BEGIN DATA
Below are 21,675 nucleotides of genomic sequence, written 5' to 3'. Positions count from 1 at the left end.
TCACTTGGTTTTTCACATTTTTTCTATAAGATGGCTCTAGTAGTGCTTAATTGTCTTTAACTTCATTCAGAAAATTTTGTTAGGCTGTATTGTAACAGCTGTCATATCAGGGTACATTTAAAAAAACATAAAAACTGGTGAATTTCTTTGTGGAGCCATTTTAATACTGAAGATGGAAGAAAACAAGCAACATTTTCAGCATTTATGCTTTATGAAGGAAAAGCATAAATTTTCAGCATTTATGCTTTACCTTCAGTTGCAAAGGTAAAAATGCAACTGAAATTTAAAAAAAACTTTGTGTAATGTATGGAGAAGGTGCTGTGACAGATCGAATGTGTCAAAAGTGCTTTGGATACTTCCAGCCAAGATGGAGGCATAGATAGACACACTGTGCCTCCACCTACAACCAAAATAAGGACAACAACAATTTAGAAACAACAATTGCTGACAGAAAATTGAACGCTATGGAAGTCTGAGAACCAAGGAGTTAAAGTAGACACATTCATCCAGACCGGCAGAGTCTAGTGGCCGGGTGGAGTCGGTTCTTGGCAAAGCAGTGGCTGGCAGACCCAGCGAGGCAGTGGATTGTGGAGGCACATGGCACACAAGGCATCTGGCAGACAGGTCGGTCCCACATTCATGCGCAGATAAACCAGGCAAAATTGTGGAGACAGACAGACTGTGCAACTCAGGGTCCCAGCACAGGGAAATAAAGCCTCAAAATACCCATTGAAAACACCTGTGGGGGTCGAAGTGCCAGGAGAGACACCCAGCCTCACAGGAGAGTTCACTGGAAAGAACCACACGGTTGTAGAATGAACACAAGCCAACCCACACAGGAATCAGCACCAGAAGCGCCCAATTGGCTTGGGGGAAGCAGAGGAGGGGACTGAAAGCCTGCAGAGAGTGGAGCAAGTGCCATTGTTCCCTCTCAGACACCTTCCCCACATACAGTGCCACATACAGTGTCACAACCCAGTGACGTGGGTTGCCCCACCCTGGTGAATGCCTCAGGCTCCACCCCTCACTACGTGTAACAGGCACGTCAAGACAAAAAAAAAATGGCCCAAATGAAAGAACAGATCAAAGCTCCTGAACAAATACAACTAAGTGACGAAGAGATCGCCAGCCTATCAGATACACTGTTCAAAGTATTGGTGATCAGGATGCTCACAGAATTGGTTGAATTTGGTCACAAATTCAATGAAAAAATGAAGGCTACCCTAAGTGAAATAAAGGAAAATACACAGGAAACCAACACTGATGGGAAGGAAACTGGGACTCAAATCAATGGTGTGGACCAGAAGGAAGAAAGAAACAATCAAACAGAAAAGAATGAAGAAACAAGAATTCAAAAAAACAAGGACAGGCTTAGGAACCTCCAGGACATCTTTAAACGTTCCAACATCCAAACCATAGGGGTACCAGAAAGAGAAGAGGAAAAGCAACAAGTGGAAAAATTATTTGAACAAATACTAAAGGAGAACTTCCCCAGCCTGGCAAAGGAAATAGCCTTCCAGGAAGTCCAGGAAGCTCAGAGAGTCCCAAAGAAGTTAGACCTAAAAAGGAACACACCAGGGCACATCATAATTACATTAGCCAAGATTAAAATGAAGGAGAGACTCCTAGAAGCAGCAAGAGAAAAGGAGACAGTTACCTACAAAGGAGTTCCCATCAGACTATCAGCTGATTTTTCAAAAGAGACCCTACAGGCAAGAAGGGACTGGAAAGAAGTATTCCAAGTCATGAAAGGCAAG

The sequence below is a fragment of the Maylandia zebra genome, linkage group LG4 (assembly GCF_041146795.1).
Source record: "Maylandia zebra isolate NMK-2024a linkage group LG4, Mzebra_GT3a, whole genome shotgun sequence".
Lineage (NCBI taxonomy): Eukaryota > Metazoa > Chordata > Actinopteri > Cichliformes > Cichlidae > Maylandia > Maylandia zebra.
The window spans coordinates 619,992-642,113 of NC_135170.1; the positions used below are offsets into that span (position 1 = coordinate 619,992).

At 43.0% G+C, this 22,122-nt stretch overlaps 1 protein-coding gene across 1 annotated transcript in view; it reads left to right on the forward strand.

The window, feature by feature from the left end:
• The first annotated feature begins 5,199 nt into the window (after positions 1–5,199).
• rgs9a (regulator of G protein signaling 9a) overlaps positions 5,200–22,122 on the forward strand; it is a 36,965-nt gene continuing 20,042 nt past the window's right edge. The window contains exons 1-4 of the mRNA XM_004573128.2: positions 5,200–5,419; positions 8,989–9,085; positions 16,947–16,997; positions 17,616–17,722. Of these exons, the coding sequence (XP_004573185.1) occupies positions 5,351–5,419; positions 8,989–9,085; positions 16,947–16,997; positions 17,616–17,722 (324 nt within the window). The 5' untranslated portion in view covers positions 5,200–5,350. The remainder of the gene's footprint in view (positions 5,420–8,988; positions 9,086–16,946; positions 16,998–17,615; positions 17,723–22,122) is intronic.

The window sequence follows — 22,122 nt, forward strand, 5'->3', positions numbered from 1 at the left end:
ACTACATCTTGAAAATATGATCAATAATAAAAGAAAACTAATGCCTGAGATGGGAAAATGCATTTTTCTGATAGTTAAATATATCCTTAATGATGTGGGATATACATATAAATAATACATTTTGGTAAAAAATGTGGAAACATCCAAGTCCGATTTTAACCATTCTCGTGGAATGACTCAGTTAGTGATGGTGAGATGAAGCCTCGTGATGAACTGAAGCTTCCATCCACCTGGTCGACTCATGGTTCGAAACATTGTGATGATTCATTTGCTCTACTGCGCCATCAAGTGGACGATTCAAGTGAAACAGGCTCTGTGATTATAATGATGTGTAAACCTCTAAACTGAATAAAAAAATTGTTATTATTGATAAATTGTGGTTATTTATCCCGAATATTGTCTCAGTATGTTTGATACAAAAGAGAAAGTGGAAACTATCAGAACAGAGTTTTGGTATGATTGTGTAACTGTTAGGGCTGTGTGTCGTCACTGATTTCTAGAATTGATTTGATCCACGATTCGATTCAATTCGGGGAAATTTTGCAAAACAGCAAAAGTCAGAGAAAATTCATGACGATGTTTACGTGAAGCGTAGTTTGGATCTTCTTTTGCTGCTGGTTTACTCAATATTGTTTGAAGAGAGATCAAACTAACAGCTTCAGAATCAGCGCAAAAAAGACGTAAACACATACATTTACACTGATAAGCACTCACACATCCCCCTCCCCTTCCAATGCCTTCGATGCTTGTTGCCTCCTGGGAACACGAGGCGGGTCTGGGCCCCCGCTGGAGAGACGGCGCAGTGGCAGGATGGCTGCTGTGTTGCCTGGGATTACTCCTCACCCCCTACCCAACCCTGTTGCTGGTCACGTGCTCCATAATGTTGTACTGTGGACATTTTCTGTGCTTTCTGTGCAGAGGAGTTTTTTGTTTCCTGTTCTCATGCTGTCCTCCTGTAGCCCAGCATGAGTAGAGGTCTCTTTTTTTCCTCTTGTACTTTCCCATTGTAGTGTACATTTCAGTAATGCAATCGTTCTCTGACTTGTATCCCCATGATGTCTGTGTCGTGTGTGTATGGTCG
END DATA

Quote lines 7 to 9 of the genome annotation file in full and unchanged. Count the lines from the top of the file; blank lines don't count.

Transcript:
At 43.0% G+C, this 22,122-nt stretch overlaps 1 protein-coding gene across 1 annotated transcript in view; it reads left to right on the forward strand.

The window, feature by feature from the left end:
• The first annotated feature begins 5,199 nt into the window (after positions 1–5,199).